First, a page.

Select your formatting options – text & background color – and you’ll get something like this
However if you have a big dataset this won’t be a good option. In this case you’ll need to use formulas, and we’ll need to check for 3 different scenarios:
- Duplicated user ID
- For the ID = 0 it’s a guest checkout, then check for duplicated full names
- Get the total of unique users and the total of users with more than one order
You may be wondering “why not just check for duplicated full names”? Well, that’s because there is a chance that people have the same First and Last names. Also checking for the customer user ID is the most reliable way, as returning customers probably already have an account created on your site.
Now back to our formulas, we are going to create a few other columns to help us get to the final number of duplicates.
The first one is the Duplicate ID. In order to check that we’ll use the COUNTIF formula. In short we’ll check the number of occurrences of the current string (the user ID) in the dataset (our column). In this way Excel will return the amount of cases that it finds for that item – if it’s greater than one, then it’s a duplicate. Since we have guest checkout we’ll also check if the UID is zero – if it is the number for that element is zero as well, we don’t want to count it at all. This is the formula that we are going to use for the first item of our dataset:
Then drag this formula thought your rows – select the cell with the formula above, hold the little square in the bottom right corner of it, then drag it down. Excel will automatically update the D2 numbers with the current row (D3, D4 and so on). In this way your “search” formula will only look for the current row and the ones above it, and will return the number of occurrences of this item if it isn’t a guest checkout. Here is how it looks like and the formula for the last item highlighted:
Then we can easily count all the unique numbers by using a COUNT IF column values = 1
Now if you have guest checkout we’ll do this again checking the full name but now just for the cases where the user ID equals zero.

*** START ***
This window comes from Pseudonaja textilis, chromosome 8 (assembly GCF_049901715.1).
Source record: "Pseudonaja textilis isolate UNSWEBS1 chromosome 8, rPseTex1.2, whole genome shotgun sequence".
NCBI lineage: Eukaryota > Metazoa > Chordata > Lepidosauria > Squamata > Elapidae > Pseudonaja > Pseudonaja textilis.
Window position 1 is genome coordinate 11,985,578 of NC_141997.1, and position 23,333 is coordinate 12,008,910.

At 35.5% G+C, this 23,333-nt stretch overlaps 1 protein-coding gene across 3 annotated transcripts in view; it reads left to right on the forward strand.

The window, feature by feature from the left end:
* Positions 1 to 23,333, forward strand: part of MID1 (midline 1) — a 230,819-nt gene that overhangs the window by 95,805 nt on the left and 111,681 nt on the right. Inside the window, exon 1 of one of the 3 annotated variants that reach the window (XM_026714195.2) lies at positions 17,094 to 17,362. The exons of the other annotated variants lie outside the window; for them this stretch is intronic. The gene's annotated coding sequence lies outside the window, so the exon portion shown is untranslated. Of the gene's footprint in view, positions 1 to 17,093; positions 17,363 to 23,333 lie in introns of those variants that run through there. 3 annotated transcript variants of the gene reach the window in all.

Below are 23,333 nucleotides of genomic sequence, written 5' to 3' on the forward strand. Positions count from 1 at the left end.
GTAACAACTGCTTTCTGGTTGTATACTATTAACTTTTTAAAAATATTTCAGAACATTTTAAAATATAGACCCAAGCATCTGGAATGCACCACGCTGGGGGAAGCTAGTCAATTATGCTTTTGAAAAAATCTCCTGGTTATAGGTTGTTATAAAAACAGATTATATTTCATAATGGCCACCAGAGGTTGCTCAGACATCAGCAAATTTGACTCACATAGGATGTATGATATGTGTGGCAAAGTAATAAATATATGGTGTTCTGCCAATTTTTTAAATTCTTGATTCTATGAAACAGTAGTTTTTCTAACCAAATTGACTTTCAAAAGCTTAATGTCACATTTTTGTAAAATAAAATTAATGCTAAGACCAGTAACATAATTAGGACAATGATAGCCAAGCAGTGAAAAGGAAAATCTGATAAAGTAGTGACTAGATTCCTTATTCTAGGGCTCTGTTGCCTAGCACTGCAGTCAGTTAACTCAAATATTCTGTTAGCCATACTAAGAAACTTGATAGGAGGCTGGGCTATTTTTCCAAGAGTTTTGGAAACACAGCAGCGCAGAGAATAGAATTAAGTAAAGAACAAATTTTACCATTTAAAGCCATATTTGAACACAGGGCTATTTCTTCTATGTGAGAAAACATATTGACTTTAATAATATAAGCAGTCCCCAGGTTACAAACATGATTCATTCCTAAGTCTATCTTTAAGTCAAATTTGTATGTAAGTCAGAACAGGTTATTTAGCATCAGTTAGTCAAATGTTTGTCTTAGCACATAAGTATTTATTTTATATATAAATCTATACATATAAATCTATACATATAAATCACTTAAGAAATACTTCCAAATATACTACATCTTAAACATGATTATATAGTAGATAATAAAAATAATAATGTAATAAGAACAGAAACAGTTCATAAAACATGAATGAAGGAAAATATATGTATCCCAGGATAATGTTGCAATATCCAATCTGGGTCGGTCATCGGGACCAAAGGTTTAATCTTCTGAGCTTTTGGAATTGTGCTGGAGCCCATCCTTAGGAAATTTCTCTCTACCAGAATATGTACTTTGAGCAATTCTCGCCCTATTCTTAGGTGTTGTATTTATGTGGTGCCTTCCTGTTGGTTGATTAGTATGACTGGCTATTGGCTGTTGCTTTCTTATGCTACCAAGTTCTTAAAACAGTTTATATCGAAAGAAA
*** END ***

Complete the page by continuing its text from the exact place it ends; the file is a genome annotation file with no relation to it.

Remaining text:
This is the formula we are using for the first row:
Again you can just drag this formula to all your rows once again. This will work a little bit differently: if the user ID isn’t zero, there will be no value for the row, otherwise, it’ll show the element count up to that row.
Now we need to sum the unique IDs and the unique full names to get the total of unique customers in your site. To do that we’re using this formula:
UNIQUE UID = COUNTIF(F2:F23,1)
UNIQUE NAME = COUNTIF(G2:G23,1)
In our example, these numbers are 7 and 8. So the final sum is 15. Then we need to count only the first duplicate of each customer (otherwise customers with 3 or more orders will be duplicated once again). And in order to do that we’ll count the number of occurences of the number 2 and ignore all the rest (you can use this number though if you want to check for users with 3, 4 or more orders).
DUPL UID = COUNTIF(F2:F23,2)
DUPL NAME = COUNTIF(G2:G23,2)
For our current dataset these numbers are 2 and 2, so the total of duplicates is 4. So our repeat purchase rate is 4/15 = 26,67%
Here is a look of the final file:
Today we learned about the repeat purchase rate, its importance, how you can calculate it and how you can extract this data from any WooCommerce site.
We hope you enjoyed this article and we hope this gives you a lot of ideas of other metrics that you could extract from your WooCommerce store!